Not to be semantically confused with :
Fleabanes (in the genus Erigeron) [plants with similar names belonging to the same Daisy Family with similar yellow flowers, but in the case of Fleabanes, there are many more but thinner petals]
There are two sub-species :
Field Fleawort (Tephroseris integrifolia ssp. integrifolia) which is the more common, but still fairly rare. Stems 30-40cm. Less than 7 stem leaves. Phyllaries 6-8.5mm.
Field Fleawort (Tephroseris integrifolia ssp. maritima) which is much less common, very rare in fact. Stems 60-90cm. More than 6 stem leaves. Phyllaries 8-12mm.
Some similarities to : some Ragworts such as
Wood Ragwort (Senecio ovatus) but that fewer ray florets (~6) and many more stem leaves; and
Broad-Leaved Ragwort (Senecio sarracenicus) but that also has fewer ray-florets (~6) and black-tipped inner bracts.
In the case of Tephroseris integrifolia ssp. maritimus, it is very rare and occurs on cliff-tops near the sea; the only place in the UK it is now found is on Anglesey.
In the case of Tephroseris integrifolia ssp. integrifolia it occurs on lime grassland in the South of the UK.
Like many plants belonging to the Asteraceae family, they contain Pyrrolizidine Alkaloids; in this instance Senkirkine,
O7-AngeloylHeliotridine. Otosenine is a rare and toxic pyrrolizidine alkaloid (actually a secopyrrolizidine diester) found in only a few plants, one of which includes
Common Ragwort (Senecio jacobaea). It is an epoxide (upper left triangular group).
In all Senecio species, the primary product synthesized in the roots is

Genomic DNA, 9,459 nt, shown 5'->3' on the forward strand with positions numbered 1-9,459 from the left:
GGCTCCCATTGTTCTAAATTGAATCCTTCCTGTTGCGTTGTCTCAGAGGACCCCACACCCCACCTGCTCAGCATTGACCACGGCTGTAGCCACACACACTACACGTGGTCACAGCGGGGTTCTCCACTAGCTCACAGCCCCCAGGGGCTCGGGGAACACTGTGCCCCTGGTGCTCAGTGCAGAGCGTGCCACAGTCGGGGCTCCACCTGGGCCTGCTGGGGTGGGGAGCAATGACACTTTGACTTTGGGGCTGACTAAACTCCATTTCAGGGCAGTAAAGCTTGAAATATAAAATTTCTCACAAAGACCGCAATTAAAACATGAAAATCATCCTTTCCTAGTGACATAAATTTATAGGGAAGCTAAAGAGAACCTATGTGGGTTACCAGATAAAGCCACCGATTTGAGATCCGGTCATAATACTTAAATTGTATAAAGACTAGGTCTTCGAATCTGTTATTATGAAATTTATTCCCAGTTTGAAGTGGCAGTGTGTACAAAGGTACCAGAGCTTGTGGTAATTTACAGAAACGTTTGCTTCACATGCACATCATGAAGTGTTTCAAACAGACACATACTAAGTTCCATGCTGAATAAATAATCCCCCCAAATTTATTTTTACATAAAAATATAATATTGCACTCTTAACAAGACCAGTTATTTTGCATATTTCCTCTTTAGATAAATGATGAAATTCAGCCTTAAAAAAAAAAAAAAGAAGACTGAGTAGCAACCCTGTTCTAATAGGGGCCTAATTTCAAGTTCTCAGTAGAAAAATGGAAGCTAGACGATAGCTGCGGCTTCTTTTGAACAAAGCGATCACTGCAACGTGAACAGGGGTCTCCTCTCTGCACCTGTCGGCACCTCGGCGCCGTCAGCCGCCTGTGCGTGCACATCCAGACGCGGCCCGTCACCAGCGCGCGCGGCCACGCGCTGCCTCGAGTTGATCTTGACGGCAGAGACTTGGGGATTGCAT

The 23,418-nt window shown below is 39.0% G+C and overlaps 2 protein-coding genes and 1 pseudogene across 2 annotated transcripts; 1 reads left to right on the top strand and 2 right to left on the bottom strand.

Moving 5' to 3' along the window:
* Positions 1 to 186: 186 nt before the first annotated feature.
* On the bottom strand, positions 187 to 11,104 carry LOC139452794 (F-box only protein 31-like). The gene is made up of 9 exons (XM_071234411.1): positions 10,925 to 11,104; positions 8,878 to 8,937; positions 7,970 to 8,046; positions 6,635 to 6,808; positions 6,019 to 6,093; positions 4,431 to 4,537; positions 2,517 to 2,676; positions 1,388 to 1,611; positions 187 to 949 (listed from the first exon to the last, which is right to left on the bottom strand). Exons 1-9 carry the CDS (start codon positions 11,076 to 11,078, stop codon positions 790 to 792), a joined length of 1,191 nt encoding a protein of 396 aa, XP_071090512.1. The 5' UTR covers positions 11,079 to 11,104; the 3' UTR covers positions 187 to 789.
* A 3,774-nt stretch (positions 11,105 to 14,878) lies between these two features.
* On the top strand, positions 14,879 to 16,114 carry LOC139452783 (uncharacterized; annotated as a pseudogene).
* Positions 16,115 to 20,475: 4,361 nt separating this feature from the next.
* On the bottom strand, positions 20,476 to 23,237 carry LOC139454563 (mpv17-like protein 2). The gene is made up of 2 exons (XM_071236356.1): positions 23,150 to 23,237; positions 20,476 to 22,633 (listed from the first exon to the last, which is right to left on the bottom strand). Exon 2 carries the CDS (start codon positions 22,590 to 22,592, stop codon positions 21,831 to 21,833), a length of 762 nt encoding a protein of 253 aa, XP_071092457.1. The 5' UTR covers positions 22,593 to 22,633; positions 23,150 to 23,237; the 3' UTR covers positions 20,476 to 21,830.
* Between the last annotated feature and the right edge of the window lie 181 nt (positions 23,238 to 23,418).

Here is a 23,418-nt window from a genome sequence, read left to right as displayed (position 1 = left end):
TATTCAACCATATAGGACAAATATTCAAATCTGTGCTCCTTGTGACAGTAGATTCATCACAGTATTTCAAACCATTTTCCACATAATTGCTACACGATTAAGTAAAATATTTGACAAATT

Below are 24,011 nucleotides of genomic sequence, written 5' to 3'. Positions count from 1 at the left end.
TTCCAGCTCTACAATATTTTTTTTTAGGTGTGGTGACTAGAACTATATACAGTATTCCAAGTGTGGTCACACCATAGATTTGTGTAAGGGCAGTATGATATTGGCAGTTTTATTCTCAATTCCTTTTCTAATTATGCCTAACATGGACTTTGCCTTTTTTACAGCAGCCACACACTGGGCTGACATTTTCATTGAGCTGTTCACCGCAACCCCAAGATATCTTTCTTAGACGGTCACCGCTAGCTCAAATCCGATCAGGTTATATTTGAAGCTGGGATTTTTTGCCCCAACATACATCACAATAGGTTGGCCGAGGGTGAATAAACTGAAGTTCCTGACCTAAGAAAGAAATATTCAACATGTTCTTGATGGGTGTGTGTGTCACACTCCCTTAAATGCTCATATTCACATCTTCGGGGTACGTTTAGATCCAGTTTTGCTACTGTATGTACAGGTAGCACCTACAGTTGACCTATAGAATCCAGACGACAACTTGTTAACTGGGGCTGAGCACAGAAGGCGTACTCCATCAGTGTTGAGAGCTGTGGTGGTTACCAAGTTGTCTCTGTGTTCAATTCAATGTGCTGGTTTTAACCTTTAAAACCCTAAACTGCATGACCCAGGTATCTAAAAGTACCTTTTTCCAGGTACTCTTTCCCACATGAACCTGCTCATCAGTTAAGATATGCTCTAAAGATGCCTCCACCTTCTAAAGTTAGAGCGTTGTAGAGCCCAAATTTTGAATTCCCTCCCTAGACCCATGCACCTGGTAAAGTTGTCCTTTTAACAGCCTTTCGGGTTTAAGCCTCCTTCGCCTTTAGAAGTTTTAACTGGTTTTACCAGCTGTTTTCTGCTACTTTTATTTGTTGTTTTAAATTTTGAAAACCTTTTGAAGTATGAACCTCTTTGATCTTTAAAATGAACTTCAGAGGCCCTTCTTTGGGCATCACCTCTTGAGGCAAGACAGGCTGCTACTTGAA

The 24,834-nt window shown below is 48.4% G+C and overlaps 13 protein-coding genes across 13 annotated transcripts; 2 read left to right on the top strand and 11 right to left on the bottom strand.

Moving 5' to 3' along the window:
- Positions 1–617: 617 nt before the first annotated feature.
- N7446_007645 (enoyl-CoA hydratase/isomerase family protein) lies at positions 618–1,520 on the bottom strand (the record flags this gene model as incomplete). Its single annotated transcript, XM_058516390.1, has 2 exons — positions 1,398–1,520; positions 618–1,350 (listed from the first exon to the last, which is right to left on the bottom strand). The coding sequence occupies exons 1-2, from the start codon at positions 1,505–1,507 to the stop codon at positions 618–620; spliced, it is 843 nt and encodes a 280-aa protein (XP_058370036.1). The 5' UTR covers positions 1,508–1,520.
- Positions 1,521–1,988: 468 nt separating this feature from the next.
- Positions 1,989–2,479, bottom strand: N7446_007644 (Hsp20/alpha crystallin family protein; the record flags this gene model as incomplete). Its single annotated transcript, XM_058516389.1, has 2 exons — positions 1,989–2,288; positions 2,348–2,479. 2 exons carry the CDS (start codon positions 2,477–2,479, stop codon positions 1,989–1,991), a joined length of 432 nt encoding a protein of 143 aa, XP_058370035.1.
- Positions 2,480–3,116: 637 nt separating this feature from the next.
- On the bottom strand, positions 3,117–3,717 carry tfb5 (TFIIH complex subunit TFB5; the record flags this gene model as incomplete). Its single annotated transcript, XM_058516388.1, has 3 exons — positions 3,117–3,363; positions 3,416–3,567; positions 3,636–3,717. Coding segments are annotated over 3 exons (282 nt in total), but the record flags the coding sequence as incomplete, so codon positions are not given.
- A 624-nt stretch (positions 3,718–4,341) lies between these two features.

Senecionine N-oxide, which is transported to the shoots where it is transformed into particular species-specific Pyrrolizidine alkaloids (PAs) There are are well over 100 known PAs. Most are toxic apart from the non-toxic N-oxides, which are quaternary compounds, with charge separation on the same molecule due to the nitrogen taking on a fourth valence whereas normally its valency is three. However, these mainly innocuous N-oxides are easily converted within the gut of un-adapted mammals (which includes humans) into the toxic tertiary alkaloid (free base). Those mammals that have developed an evolutionary adaptation to PAs are safe from ingestion.
Innocuous Form Poisonous Form
Insects co-evolved with plants, and many have developed not only an effective defence barrier against PAs, but actively recruit and employ PAs to their advantage as a defence against being eaten by other creatures. Insects belonging to such un-related taxa as Lepidoptera, Coleoptera and Orthoptera have developed such biological adaptations to PAs. In certain Arctiid Moths the mating behaviour is modulated by PAs with the females preferring to mate with males with a high PA alkaloid concentration.
Plants and adapted insects maintain the PAs in their non-toxic N-oxide form, where they are readily converted into the toxic tertiary alkaloid inside the gut of an unadapted predator. See the Cinnabar Moth caterpillar for an example of an insect purposely ingestiong pyrrolizidine alkaloids for use as a weapon against predators.
Pyrrolizidine alkaloids are noted for their hepatotoxicity, mutagenicity, carcinogenicity and teratogenicity.